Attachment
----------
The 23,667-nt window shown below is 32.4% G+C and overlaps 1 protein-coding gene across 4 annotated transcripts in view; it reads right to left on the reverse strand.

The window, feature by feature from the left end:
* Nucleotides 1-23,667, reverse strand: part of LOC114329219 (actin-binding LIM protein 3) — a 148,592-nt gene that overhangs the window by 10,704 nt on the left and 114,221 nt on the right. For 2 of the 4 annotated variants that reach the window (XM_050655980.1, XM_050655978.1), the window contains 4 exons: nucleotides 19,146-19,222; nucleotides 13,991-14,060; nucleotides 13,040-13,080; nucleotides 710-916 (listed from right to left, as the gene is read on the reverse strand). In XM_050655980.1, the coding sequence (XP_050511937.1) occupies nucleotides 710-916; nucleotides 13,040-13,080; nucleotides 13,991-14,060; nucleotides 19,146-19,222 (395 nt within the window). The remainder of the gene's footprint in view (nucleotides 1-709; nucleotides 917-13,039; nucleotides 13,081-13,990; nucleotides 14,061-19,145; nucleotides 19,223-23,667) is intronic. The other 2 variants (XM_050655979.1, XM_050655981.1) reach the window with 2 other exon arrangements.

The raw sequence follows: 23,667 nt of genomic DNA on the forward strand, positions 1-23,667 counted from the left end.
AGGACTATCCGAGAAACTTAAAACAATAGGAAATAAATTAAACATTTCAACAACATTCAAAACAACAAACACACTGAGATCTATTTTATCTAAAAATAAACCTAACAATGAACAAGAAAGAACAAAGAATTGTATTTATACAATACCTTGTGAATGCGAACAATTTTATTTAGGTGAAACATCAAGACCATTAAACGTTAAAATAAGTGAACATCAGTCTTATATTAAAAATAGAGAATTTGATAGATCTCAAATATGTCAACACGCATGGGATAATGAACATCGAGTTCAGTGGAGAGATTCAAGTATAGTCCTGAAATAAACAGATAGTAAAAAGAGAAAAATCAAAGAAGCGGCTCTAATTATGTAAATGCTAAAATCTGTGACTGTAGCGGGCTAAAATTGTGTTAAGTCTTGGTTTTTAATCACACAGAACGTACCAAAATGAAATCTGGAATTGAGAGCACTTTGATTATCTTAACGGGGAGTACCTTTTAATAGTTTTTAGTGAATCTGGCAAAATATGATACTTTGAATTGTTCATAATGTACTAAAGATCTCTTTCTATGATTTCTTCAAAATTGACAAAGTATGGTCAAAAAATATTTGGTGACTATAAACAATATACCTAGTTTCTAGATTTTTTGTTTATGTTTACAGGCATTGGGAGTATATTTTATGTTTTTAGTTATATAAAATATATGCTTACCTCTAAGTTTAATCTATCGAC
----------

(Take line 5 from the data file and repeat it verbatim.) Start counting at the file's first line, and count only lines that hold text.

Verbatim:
AGGACTATCCGAGAAACTTAAAACAATAGGAAATAAATTAAACATTTCAACAACATTCAAAACAACAAACACACTGAGATCTATTTTATCTAAAAATAAACCTAACAATGAACAAGAAAGAACAAAGAATTGTATTTATACAATACCTTGTGAATGCGAACAATTTTATTTAGGTGAAACATCAAGACCATTAAACGTTAAAATAAGTGAACATCAGTCTTATATTAAAAATAGAGAATTTGATAGATCTCAAATATGTCAACACGCATGGGATAATGAACATCGAGTTCAGTGGAGAGATTCAAGTATAGTCCTGAAATAAACAGATAGTAAAAAGAGAAAAATCAAAGAAGCGGCTCTAATTATGTAAATGCTAAAATCTGTGACTGTAGCGGGCTAAAATTGTGTTAAGTCTTGGTTTTTAATCACACAGAACGTACCAAAATGAAATCTGGAATTGAGAGCACTTTGATTATCTTAACGGGGAGTACCTTTTAATAGTTTTTAGTGAATCTGGCAAAATATGATACTTTGAATTGTTCATAATGTACTAAAGATCTCTTTCTATGATTTCTTCAAAATTGACAAAGTATGGTCAAAAAATATTTGGTGACTATAAACAATATACCTAGTTTCTAGATTTTTTGTTTATGTTTACAGGCATTGGGAGTATATTTTATGTTTTTAGTTATATAAAATATATGCTTACCTCTAAGTTTAATCTATCGAC